Foot Push-Up Test to determine how your arches perform
How Are Your Arches? Take this simple test to check how well your arches are performing their important functions.
- In bare feet, stand facing a kitchen counter.
- Place your palms on the counter with slight pressure.
- Stand with your back straight, and lift one foot off the floor.
- Slowly lift the heel of other foot, placing all of your weight onto the ball of your foot.
- Slowly lower your heel back to the floor.
- Do 10 foot push-ups.
Repeat steps 1 – 6 with the other foot.
And now the results…
Did you have problems doing just one push-up?
If you cannot rise up onto the ball of your foot without putting lots of pressure on your hands, leaning over the counter or experiencing pain, your arch may have a mechanical problem. The arch tendon can stretch or rupture, leading to lowering of the arch. A foot and ankle surgeon should be consulted as soon as possible.
Were you able to do all 10 without a problem?
If you can easily rise up onto the ball of your foot, but have difficulty performing all 10 repetitions, you may be suffering from arch fatigue. Exercises focusing on strengthening and stretching leg muscles will help this problem. The foot push-up described above can also be used as an exercise technique.
Did you have pain in your arch during the exercise?
If you can easily rise up onto the ball of your foot but experience pain in your arch, your arch may be inflamed and may have been overworked. Consulting a foot and ankle surgeon for weak and overworked arches is recommended to manage the problem and keep your feet healthy and free of pain.
MORE ABOUT ARCHES
What are the Arches of the Foot?
The foot arches are formed by the bones, ligaments and tendons of the foot and are essential for both movement and weight bearing. The shape and height of your foot arches are unique; no two people are the same.
The human foot is an incredibly complex mechanism that has two very important functions:
- Weight bearing
- Propulsion in walking, running and jumping.
To perform these functions, the foot requires a high degree of stability as well as flexibility.
The multiple bones and joints of the foot give it the necessary flexibility, but to fully support any weight, the bones of the foot need to form an arch.
The Three Arches of the Foot
The foot has three distinct arches. Two longitudinal arches (one on each side) run from front to back; one transverse arch runs across the midfoot from inside to outside.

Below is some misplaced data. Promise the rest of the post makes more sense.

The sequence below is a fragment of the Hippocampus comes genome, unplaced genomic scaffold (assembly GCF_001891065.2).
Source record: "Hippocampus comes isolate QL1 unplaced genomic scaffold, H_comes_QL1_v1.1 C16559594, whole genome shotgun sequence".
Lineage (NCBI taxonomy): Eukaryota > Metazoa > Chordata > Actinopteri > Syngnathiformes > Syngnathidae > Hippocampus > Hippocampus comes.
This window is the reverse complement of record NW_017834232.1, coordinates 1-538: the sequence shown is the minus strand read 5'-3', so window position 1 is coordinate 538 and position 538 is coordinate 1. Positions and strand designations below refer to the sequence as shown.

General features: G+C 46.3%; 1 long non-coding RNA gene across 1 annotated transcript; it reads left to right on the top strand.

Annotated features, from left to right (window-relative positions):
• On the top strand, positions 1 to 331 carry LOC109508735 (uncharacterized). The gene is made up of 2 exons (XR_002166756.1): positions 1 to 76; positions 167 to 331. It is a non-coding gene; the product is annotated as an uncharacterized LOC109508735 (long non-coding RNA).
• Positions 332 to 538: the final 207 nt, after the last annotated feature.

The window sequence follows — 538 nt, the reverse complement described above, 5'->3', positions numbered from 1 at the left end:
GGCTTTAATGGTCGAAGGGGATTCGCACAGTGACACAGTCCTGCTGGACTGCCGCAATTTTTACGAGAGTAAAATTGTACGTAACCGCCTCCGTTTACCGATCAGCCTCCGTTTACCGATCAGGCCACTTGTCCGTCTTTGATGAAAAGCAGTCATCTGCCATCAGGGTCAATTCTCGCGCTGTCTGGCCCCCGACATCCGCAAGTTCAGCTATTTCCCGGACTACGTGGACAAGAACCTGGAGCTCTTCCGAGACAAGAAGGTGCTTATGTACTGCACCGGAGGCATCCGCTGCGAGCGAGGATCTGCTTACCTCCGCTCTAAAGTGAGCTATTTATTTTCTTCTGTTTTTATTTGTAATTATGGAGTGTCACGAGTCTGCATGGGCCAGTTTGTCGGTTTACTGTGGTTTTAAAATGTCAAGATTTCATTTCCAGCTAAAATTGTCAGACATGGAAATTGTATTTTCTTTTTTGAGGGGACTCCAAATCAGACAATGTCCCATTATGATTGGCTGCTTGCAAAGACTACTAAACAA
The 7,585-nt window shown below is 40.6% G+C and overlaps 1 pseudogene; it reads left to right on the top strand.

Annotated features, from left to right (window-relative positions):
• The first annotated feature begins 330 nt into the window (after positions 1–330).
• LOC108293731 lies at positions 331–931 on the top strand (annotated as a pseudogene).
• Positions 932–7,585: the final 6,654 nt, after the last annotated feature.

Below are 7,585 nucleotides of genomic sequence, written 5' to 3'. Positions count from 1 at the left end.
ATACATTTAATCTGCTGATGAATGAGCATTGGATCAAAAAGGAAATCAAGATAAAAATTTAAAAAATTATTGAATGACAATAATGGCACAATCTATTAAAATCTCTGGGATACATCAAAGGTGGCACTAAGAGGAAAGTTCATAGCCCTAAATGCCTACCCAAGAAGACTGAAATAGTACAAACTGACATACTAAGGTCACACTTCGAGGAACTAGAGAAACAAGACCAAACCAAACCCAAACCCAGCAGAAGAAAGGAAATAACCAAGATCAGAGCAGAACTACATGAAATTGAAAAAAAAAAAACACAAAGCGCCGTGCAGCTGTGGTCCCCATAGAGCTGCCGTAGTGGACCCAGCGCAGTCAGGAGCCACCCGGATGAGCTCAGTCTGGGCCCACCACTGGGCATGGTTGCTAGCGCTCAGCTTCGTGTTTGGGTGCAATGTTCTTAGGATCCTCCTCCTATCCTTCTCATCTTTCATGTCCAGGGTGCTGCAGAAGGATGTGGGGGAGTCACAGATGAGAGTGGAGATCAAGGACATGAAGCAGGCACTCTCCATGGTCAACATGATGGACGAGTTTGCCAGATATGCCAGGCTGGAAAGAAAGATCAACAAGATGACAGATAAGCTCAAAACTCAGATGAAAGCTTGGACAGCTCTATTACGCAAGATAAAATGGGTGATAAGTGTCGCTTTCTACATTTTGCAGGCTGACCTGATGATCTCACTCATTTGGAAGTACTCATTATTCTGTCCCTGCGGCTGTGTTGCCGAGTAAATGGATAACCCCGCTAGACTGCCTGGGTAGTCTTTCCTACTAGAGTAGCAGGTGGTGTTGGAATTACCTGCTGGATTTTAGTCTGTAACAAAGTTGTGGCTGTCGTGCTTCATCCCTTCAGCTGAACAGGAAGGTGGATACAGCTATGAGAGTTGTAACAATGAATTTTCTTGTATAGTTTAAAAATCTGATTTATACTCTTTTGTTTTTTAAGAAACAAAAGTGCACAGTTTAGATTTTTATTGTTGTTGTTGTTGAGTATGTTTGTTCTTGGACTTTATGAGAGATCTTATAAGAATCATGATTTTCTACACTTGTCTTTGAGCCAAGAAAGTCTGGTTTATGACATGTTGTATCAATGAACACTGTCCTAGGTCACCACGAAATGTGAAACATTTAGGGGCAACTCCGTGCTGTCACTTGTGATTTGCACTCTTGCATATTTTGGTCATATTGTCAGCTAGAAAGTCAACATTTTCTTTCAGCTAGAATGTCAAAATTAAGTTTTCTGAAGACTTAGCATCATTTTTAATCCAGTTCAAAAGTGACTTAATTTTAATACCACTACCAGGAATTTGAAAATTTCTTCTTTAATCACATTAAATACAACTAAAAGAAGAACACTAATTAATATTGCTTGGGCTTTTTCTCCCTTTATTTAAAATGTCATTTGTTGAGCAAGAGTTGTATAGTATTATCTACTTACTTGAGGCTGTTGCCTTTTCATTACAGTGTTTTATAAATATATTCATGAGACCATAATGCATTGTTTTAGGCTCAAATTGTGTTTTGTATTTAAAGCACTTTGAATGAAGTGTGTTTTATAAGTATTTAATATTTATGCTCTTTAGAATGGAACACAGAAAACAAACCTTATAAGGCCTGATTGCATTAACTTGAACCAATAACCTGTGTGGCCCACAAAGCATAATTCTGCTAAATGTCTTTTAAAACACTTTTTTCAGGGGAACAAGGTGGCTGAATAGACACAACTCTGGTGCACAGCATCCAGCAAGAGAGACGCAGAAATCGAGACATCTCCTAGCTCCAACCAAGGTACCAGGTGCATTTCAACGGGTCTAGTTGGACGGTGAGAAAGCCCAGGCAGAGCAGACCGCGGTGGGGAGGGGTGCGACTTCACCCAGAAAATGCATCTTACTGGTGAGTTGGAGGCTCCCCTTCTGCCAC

Medial Longitudinal Arch
The medial longitudinal arch is the most prominent foot arch and what is typically referred to as simply, “the arch.” It runs from front to back along the inside of the foot. This arch absorbs the majority of the shock of impact while walking, jumping or running.
Lateral Longitudinal Arch
The lateral longitudinal arch runs parallel to the medial longitudinal arch but is along the outer edge of the foot. The lateral longitudinal arch is most visible in people with very high arches.
The final foot arch is called the transverse arch.
It runs across the midfoot from outside to inside. This arch also provides support and flexibility to the foot.
The arches of the foot are maintained not only by the shapes of the bones as well as by ligaments. Also, muscles and tendons play an important role in supporting the arches.
The arches, along with the other tissues of the foot, help determine a person’s foot type.
A high arch is also called pes cavus or cavus foot. As the height of each person’s arches varies normally, it may not be a problem. They can be hereditary. A high arch can be more prone to overuse injuries when you play sports or run. High arches do not absorb shock as well or provide as much support while walking. You may benefit from cushioned shoes and custom molded shoe inserts to help with shock absorption
Flat Feet and Fallen Arches
Babies and children often appear to have flat feet because they have fat pads on the sole of their feet. They usually develop a more distinct arch. Adults can have flexible flat foot or can acquire a flat foot deformity when the posterior tibial tendon becomes weak, which is often called fallen arches. (The posterior tibial tendon runs behind the inside bump on the ankle (the medial malleolus), across the instep, and into the bottom of the foot. The tendon is important in supporting the arch of the foot and helps turn the foot inward during walking.) If flexible flatfoot is painful, custom shoe orthotics and stretching the Achilles tendon is often recommended. For adult-acquired flatfoot, the treatment may progress from custom shoe orthotics to a walking boot and physical therapy or even surgery.
Neutral Foot Type
If your foot or your footprint doesn’t look flat-footed or high-arched, you most likely have a neutral or normal foot. Your footprint will have a noticeable curve inward, but not by more than 3/4 of an inch.